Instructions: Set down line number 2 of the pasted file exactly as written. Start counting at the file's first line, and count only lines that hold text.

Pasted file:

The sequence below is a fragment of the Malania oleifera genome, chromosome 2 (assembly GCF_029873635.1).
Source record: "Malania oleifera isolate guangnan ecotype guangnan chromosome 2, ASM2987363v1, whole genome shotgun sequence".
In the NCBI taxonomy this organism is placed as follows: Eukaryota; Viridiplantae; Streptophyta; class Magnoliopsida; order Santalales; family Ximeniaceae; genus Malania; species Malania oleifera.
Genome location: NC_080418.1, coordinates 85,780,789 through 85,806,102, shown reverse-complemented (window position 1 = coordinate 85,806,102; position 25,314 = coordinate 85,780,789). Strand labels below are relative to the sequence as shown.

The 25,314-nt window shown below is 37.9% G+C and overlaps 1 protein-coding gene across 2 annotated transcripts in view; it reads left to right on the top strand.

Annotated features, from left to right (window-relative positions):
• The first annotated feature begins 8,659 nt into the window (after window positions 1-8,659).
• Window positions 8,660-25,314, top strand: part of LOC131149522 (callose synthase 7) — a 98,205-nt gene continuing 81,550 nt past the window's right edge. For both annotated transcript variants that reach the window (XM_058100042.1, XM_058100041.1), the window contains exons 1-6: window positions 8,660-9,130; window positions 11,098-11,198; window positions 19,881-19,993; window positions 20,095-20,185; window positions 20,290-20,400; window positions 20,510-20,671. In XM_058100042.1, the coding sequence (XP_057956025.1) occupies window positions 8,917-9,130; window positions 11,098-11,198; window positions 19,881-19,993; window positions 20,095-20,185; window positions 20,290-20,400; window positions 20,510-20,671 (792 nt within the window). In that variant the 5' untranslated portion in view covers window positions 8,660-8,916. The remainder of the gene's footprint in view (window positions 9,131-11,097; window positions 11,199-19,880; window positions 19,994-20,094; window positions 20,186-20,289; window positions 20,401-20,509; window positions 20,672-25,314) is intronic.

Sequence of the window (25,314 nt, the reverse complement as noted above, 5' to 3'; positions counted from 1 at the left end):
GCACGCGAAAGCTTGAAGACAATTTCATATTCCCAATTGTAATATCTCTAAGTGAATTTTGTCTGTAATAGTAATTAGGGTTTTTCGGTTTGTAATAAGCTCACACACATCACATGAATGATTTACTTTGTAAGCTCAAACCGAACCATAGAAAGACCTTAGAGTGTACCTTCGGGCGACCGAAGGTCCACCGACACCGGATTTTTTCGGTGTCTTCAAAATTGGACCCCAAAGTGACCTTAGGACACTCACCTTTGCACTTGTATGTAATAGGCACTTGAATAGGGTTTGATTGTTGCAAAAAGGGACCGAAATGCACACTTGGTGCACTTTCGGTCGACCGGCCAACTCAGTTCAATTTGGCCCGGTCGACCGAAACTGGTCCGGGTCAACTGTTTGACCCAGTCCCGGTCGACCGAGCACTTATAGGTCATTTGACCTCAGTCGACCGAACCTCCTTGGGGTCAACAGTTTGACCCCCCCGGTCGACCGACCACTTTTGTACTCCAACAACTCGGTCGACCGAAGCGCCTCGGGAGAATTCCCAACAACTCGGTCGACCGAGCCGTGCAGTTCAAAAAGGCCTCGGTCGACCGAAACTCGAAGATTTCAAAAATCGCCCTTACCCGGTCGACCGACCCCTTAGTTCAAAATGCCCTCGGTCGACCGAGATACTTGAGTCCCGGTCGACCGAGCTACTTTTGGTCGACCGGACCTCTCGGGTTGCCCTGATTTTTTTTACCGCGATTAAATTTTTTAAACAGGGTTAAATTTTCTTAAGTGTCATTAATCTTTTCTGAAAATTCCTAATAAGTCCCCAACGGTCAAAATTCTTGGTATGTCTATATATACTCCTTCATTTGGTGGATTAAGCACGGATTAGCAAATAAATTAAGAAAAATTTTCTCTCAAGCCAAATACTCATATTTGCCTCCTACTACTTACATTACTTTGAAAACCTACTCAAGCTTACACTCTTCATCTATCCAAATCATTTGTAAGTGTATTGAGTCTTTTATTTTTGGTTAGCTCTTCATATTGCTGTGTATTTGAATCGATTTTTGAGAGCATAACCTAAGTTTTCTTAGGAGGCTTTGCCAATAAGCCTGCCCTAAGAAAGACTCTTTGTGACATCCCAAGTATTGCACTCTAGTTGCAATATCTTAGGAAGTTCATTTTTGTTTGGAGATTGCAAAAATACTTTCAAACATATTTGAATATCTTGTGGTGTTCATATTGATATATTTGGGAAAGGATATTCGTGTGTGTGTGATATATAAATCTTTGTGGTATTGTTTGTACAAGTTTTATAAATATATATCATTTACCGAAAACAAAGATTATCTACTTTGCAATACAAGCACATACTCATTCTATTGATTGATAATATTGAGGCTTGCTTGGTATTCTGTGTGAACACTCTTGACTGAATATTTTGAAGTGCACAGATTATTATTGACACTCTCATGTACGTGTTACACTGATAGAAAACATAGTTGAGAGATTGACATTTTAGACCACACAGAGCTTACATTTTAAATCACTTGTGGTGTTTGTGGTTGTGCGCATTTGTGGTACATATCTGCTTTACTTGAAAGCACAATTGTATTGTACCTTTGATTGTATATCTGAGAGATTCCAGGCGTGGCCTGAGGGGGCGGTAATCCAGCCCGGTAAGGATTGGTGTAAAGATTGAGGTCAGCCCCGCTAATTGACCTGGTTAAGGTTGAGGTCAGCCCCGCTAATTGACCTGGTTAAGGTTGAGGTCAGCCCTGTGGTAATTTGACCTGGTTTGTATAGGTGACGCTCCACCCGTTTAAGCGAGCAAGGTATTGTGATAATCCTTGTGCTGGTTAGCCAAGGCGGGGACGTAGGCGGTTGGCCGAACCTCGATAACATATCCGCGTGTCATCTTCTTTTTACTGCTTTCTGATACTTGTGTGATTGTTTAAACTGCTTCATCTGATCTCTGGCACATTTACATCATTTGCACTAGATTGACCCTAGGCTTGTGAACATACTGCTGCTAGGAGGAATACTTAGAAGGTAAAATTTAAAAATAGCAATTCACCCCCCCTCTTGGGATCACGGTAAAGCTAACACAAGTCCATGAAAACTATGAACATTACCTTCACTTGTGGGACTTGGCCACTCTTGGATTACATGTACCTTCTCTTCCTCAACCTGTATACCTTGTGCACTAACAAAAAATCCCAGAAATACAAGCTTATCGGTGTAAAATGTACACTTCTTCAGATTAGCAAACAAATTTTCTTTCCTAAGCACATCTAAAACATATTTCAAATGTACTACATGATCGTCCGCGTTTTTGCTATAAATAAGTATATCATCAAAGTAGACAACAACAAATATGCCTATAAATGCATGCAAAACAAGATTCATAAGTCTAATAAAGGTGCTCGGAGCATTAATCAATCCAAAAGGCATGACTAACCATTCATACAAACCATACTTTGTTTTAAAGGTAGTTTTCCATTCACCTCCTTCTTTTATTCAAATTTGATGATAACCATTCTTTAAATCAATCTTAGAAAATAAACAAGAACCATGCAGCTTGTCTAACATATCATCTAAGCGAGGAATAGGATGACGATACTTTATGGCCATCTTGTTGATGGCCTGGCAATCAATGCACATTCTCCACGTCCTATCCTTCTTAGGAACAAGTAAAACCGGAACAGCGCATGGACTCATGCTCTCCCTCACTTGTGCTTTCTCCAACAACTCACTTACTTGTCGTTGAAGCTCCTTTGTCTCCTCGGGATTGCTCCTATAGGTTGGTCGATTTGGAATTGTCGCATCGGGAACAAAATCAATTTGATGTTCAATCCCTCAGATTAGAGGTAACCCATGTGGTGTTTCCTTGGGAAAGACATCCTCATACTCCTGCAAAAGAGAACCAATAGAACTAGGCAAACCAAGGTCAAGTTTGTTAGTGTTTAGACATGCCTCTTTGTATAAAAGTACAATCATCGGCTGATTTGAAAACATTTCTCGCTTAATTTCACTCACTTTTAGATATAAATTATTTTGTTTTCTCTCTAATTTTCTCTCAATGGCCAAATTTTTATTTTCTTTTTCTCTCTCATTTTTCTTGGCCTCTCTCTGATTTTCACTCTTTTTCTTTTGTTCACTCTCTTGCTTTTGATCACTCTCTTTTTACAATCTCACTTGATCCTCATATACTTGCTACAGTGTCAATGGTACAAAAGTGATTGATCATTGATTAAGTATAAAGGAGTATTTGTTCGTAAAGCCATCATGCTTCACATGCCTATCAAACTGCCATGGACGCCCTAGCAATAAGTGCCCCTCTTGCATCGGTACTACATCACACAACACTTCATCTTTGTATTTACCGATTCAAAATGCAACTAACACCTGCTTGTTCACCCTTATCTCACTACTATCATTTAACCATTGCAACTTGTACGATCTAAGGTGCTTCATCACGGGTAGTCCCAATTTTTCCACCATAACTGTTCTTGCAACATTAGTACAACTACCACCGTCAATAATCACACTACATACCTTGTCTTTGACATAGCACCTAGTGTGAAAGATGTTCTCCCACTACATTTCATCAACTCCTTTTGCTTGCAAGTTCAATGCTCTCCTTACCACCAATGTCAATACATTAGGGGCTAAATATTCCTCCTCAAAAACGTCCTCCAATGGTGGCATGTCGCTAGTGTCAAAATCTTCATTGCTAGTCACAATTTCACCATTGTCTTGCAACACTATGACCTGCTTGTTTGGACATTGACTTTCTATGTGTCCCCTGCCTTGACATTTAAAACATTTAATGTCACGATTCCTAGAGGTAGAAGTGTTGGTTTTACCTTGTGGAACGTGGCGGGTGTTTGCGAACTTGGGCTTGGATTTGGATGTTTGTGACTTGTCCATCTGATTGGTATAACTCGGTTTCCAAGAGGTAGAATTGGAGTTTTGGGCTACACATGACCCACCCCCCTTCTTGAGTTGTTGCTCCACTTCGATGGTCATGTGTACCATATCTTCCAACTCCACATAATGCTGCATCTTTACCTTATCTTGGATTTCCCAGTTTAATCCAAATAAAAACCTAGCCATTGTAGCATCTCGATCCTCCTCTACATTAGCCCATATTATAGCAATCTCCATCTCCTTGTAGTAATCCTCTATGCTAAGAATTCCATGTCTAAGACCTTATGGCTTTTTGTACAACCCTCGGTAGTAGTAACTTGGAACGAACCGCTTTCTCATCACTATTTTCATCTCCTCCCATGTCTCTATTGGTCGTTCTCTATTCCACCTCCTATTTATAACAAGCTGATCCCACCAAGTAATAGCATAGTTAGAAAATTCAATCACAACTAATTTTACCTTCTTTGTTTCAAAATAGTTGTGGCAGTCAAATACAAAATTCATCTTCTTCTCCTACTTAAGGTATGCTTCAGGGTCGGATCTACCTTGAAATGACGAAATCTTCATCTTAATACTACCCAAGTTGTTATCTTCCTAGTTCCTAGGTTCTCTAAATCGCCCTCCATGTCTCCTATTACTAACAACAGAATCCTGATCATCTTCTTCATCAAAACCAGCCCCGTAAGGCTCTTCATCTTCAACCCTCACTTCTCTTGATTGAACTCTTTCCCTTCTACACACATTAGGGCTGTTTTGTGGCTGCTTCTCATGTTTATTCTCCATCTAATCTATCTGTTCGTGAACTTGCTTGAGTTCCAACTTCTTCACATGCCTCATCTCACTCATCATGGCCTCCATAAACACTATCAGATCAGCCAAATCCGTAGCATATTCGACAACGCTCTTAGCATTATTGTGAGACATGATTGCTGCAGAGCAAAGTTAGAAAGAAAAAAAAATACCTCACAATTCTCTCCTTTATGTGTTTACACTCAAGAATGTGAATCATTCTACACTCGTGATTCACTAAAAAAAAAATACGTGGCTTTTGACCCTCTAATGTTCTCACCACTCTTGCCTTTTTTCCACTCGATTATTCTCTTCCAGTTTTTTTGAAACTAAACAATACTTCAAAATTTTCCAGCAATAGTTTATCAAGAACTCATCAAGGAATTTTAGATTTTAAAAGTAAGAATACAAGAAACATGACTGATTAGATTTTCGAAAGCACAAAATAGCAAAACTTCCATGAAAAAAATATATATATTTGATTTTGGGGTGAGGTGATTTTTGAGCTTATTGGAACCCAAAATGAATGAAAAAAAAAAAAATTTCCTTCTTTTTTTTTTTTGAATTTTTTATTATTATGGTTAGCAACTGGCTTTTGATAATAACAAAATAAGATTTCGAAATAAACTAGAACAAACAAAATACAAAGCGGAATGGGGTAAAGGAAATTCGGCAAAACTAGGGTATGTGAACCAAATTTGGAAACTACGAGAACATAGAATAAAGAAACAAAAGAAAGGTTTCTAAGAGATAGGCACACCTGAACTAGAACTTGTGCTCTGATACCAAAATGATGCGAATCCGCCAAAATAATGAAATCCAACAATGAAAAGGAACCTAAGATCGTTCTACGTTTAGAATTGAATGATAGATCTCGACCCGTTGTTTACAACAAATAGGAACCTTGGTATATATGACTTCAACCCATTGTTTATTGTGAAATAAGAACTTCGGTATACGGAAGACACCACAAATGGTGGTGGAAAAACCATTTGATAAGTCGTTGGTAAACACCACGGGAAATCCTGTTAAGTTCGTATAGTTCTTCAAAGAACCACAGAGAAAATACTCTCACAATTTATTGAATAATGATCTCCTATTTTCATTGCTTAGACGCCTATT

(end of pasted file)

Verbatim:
Source record: "Malania oleifera isolate guangnan ecotype guangnan chromosome 2, ASM2987363v1, whole genome shotgun sequence".